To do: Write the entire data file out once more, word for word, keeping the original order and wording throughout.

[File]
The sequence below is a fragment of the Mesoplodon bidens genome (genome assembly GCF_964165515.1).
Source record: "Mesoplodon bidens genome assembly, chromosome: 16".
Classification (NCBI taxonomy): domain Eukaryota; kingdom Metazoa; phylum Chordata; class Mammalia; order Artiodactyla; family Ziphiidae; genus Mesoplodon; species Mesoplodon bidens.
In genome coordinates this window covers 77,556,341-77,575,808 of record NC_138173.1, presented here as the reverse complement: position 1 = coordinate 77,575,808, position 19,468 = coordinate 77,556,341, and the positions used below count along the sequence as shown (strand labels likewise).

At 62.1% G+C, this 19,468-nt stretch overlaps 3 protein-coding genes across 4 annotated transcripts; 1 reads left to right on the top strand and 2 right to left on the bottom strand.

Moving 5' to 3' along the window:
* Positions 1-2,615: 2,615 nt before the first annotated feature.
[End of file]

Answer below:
The sequence below is a fragment of the Mesoplodon bidens genome (genome assembly GCF_964165515.1).
Source record: "Mesoplodon bidens genome assembly, chromosome: 16".
Classification (NCBI taxonomy): domain Eukaryota; kingdom Metazoa; phylum Chordata; class Mammalia; order Artiodactyla; family Ziphiidae; genus Mesoplodon; species Mesoplodon bidens.
In genome coordinates this window covers 77,556,341-77,575,808 of record NC_138173.1, presented here as the reverse complement: position 1 = coordinate 77,575,808, position 19,468 = coordinate 77,556,341, and the positions used below count along the sequence as shown (strand labels likewise).

At 62.1% G+C, this 19,468-nt stretch overlaps 3 protein-coding genes across 4 annotated transcripts; 1 reads left to right on the top strand and 2 right to left on the bottom strand.

Moving 5' to 3' along the window:
* Positions 1-2,615: 2,615 nt before the first annotated feature.